He came to us as a stray when our female cat Lexie was still going outside on occasion. We started feeding him on the back deck and after eating he would hop up onto the deck table, peer through the floor-to-ceiling windows facing the view and meow.
My husband said he was serenading her, meowing “Hi, Ho, Lexie, come out and play.”
And she would go out where the two of them would sit companionably on the sunny deck dozing together. When winter blew in, he still came around and I heard from neighbors that he was making the rounds and several were also feeding him.
I fixed him a cozy “cat cave” under the tarp we put over the deck table in winter and he did crawl in and nap there. But that winter was very cold and one night when the temperature was predicted to go down below zero, I let him into the house when he came to see Lexie.
By then she was friendly enough with him that she didn’t even object to his sharing her indoor territory. When my husband saw him making himself comfortable under the dining room table, he said “Where did YOU come from?” But he didn’t want the poor thing left outdoors freezing either. So that’s how we adopted him.
We called him “HiHo” because that was his calling card and he responded to it readily. Once he’d had all his shots and was neutered by our vet, he became officially ours. He was a good companion, always nearby and ready to be petted. He wasn’t a lap cat but often padded along behind me and kept close watch while I was working around the house.
He always deferred to Lexie, waiting patiently while she ate first, even though his own bowl was full of food beside hers. She was the Queen of the House until one day she failed to come in after sitting outside in the yard. We looked everywhere for her, put up posters with her photo all around the neighborhood, at the vet’s and even in this newspaper. But our beautiful long-haired, half tabby, half Maine coon cat never returned. We suspected a coyote had taken her but probably HiHo was the only one who really knew her fate. Soon after, he willingly became an indoor cat.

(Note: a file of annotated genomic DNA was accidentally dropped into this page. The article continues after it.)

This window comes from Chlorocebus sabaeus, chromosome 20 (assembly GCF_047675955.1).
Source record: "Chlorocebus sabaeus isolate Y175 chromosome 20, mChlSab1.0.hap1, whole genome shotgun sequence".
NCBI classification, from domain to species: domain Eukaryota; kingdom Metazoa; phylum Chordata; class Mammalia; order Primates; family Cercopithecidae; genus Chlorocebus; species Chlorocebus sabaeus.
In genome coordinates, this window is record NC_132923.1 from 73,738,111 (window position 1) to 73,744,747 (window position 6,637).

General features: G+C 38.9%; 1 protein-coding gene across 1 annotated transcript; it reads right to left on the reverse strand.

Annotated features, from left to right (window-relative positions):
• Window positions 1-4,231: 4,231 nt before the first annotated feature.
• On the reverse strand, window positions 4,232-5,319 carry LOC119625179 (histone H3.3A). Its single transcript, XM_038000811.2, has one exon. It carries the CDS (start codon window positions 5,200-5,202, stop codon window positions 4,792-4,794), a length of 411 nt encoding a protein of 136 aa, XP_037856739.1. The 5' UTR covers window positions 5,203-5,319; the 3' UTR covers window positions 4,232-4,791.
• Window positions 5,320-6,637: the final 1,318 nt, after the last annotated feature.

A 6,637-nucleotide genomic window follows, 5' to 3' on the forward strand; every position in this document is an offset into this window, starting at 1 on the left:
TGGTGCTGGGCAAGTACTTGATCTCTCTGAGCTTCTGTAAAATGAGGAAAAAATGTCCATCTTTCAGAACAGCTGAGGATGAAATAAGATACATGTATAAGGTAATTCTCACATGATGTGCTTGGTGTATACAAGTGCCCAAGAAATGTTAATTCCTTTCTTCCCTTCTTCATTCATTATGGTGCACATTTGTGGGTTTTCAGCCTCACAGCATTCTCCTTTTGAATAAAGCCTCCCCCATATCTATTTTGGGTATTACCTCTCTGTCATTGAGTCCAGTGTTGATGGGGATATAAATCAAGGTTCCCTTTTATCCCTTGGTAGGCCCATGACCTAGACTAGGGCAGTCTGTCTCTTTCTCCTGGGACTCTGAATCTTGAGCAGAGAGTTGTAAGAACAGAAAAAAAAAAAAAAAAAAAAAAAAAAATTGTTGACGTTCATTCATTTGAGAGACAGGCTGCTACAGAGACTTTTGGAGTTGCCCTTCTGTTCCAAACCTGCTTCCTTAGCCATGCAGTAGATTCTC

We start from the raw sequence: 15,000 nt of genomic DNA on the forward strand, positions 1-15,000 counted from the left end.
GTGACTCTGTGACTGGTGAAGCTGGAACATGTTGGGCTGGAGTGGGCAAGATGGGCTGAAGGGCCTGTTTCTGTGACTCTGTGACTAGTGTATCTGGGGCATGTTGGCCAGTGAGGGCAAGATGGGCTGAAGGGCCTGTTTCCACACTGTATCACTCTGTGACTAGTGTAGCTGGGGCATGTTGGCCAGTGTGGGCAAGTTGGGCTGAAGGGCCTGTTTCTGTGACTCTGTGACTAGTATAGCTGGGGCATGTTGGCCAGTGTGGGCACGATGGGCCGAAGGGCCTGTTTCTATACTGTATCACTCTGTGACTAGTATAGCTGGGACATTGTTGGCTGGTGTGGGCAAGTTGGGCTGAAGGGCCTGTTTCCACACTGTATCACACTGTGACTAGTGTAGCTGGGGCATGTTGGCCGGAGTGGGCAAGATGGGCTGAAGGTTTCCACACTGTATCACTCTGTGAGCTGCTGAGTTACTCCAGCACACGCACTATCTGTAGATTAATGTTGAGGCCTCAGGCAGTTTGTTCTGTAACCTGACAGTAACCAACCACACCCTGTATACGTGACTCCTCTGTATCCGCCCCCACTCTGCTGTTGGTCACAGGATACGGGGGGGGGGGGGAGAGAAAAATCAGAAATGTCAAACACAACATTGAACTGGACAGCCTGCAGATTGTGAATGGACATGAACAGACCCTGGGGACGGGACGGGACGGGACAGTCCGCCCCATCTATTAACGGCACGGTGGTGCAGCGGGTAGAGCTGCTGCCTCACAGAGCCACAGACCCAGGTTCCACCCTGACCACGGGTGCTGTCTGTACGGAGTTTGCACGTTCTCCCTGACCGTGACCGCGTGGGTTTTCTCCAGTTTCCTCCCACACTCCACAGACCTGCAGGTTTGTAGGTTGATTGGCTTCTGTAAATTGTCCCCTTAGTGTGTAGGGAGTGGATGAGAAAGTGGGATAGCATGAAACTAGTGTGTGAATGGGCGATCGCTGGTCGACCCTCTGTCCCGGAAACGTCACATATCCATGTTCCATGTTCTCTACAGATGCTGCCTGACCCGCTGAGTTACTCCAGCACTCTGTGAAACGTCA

For a while he was our only cat until a Lexie lookalike showed up on our deck seeking food. My husband soon adopted her even though she had a prickly disposition and tended to pick on poor HiHo. We called her Natasha, the Mad Russian, because she was so aggressive.
HiHo still remained my favorite and was always good company until I fell and broke both legs over a year ago. My daughter Peg, who had cats of her own, took both of mine while I was in rehab.
Soon after I came home, she brought back the feisty Natasha who had been intimidating her own big tuxedo cat. But HiHo had endeared himself to her family with his good natured, pleasant presence. Her husband Bob was especially taken with him, calling him his “Little Buddy.”
Every time Bob, who has chronic back trouble, would lie on the floor to relieve his aching back, HiHo would come and sit on his stomach, moving right up under his chin and purring mightily. There’s nothing like a purring cat to comfort a person who isn’t feeling their best. And so HiHo became an integral part of their family…
Until just last week when one evening, he jumped off the sofa and his hind quarters buckled. He couldn’t use his back legs. They rushed him to their vet who diagnosed him as having thrown a blood clot. The vet kept him for two days to see if the clot would clear up with medication but it never did. Poor HiHo had a heart condition which wasn’t going to get any better.
Crippled as he was, he still continued to purr, which made my daughter’s family feel even worse about having to make the decision to put him to sleep. But that’s eventually what happened. Bob buried him with two other family pets who had predeceased him and made him his own small granite headstone, just like the others in their backyard pet cemetery.
We never knew how old he was but he’d given both of our families at least a dozen years of love and comfort and for that we will never forget the large, short-haired tiger cat named HiHo that we all came to love.